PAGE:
The system is not unlike jury duty. With facilitators in place to provide background information on the issue at hand and encourage everyone’s participation, the group meets over the course of several days to learn about a problem, hear from a range of stakeholders and experts, and come up with recommendations for new legislation…(More)”

Leveraging Data for Racial Equity in Workforce Opportunity


Report by CODE: “Across many decades, obstacles to gainful employment have limited the ability of Black Americans and other people of color to obtain well-paying jobs that create wealth and contribute to health and well-being.

A dearth of opportunity in the job market is related to inequalities in education, bias in hiring, and other forms of systemic inequality in the U.S.

Over time, federal efforts have addressed the need to increase diversity, equity, and inclusion in the government workforce, and promoted similar changes in the broader society. While these efforts have brought progress, they have not been entirely effective. At the same time, federal action has made new kinds of data available—data that can shed light on some of the historic drivers of workforce inequity and help inform solutions to their ongoing impact.

This report explores a number of current opportunities to strengthen longstanding data-driven tools to address workforce inequity. The report shows how the effects of workforce discrimination and other historic practices are still being felt today. At the same time, it outlines opportunities to apply data to increase equity in many areas related to the workforce gap, including disparities in health and wellbeing, socioeconomic status, and housing insecurity…(More)”.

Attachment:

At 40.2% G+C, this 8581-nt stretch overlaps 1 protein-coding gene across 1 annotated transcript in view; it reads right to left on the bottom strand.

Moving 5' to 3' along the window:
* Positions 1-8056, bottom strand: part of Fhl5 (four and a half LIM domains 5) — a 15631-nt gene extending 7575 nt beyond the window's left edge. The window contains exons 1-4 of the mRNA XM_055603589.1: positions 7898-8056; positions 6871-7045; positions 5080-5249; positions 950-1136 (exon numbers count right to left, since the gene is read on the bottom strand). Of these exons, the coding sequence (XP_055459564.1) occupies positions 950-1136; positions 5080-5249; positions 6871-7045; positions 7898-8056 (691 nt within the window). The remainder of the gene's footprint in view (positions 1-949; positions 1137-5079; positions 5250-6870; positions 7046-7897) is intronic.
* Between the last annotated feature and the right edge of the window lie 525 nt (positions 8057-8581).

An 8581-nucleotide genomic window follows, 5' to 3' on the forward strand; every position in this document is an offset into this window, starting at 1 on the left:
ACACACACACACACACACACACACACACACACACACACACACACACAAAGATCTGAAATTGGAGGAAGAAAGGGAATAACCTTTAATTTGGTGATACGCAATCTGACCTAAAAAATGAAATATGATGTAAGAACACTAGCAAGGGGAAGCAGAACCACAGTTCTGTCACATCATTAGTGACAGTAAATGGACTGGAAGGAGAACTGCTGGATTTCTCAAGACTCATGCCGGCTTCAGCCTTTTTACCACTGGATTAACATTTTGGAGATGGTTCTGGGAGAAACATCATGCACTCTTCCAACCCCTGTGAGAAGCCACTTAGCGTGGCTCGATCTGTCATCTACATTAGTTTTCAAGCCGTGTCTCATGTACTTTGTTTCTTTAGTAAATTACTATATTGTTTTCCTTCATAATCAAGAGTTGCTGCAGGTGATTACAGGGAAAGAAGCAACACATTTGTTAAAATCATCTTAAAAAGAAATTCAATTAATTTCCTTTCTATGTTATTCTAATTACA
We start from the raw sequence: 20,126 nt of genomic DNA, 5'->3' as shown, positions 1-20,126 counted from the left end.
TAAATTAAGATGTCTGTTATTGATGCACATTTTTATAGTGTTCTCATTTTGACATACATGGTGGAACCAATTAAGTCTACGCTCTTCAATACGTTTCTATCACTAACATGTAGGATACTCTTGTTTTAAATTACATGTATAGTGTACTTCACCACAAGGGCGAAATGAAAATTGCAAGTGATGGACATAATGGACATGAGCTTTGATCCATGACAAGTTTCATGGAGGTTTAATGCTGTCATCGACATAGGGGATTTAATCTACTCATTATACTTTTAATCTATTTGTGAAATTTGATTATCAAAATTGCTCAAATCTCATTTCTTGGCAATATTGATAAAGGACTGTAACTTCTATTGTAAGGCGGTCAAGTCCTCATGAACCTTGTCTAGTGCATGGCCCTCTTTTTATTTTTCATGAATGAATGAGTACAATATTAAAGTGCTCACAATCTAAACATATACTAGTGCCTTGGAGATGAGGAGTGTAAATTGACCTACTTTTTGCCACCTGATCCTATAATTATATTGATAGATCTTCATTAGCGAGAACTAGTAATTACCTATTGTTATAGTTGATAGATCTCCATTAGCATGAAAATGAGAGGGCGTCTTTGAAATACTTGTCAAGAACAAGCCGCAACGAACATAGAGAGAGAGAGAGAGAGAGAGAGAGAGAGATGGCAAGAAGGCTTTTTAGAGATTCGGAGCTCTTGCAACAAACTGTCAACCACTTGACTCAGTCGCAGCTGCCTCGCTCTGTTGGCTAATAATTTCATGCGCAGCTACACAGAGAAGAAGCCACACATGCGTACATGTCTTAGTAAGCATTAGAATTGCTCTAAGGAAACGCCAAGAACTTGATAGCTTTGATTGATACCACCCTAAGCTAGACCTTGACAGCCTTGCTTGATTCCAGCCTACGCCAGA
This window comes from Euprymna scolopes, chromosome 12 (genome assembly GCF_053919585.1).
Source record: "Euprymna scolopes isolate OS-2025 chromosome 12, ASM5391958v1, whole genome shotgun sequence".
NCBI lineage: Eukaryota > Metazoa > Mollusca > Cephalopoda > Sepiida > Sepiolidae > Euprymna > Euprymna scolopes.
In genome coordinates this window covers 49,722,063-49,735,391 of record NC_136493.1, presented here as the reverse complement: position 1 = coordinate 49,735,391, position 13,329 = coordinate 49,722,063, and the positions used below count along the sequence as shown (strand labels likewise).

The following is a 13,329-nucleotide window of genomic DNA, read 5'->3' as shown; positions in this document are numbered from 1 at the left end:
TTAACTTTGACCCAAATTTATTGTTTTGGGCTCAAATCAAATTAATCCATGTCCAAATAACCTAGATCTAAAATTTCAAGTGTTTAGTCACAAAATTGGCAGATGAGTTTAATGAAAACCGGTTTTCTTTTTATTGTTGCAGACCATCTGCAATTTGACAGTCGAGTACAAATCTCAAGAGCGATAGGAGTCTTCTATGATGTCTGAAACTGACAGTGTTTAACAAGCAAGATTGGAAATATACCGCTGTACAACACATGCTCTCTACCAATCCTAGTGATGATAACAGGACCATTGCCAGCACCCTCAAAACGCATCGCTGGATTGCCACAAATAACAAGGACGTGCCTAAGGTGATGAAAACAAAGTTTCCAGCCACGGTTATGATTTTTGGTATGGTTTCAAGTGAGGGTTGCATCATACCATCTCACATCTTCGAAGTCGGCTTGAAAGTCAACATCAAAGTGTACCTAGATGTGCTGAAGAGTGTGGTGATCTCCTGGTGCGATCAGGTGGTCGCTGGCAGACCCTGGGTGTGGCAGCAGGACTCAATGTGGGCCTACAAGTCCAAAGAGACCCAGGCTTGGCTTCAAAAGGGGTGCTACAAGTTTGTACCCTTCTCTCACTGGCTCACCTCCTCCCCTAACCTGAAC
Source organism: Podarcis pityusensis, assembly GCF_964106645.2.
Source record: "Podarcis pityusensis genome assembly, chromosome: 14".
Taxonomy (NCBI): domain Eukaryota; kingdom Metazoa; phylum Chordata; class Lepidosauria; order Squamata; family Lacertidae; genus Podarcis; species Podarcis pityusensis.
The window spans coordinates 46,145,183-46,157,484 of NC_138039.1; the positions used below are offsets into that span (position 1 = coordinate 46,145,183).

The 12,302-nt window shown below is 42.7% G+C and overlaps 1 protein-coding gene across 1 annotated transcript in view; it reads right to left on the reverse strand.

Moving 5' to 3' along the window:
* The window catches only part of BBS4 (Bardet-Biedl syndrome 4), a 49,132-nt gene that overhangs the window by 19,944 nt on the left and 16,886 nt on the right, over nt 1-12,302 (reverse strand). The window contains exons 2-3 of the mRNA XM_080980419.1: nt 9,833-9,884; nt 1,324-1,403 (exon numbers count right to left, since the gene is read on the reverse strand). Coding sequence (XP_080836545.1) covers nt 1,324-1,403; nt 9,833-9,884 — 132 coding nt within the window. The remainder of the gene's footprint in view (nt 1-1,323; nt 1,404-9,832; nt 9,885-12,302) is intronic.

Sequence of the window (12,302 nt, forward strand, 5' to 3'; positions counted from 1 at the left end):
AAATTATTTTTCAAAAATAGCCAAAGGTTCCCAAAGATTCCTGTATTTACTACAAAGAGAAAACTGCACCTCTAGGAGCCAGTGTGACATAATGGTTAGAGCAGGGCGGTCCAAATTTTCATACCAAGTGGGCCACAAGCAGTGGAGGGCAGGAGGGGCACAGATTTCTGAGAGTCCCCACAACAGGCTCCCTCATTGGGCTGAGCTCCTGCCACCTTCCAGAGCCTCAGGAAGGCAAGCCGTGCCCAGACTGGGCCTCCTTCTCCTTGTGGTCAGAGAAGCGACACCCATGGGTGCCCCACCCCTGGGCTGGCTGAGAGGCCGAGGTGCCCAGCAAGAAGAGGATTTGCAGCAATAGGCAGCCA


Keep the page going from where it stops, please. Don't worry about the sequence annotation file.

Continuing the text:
Because Data Can’t Speak for Itself


A Practical Guide to Telling Persuasive Policy Stories” by David Chrisinger and Lauren Brodsky: “People with important evidence-based ideas often struggle to translate data into stories their readers can relate to and understand. And if leaders can’t communicate well to their audience, they will not be able to make important changes in the world.

Why do some evidence-based ideas thrive while others die? And how do we improve the chances of worthy ideas? In Because Data Can’t Speak for Itself, accomplished educators and writers David Chrisinger and Lauren Brodsky tackle these questions head-on. They reveal the parts and functions of effective data-driven stories and explain myriad ways to turn your data dump into a narrative that can inform, persuade, and inspire action.

Chrisinger and Brodsky show that convincing data-driven stories draw their power from the same three traits, which they call peoplepurpose, and persistence. Writers need to find the real people behind the numbers and share their stories. At the same time, they need to remember their own purpose and be honest about what data says—and, just as importantly, what it does not.

Compelling and concise, this fast-paced tour of success stories—and several failures—includes examples on topics such as COVID-19, public diplomacy, and criminal justice…(More)”

Big Data and Public Policy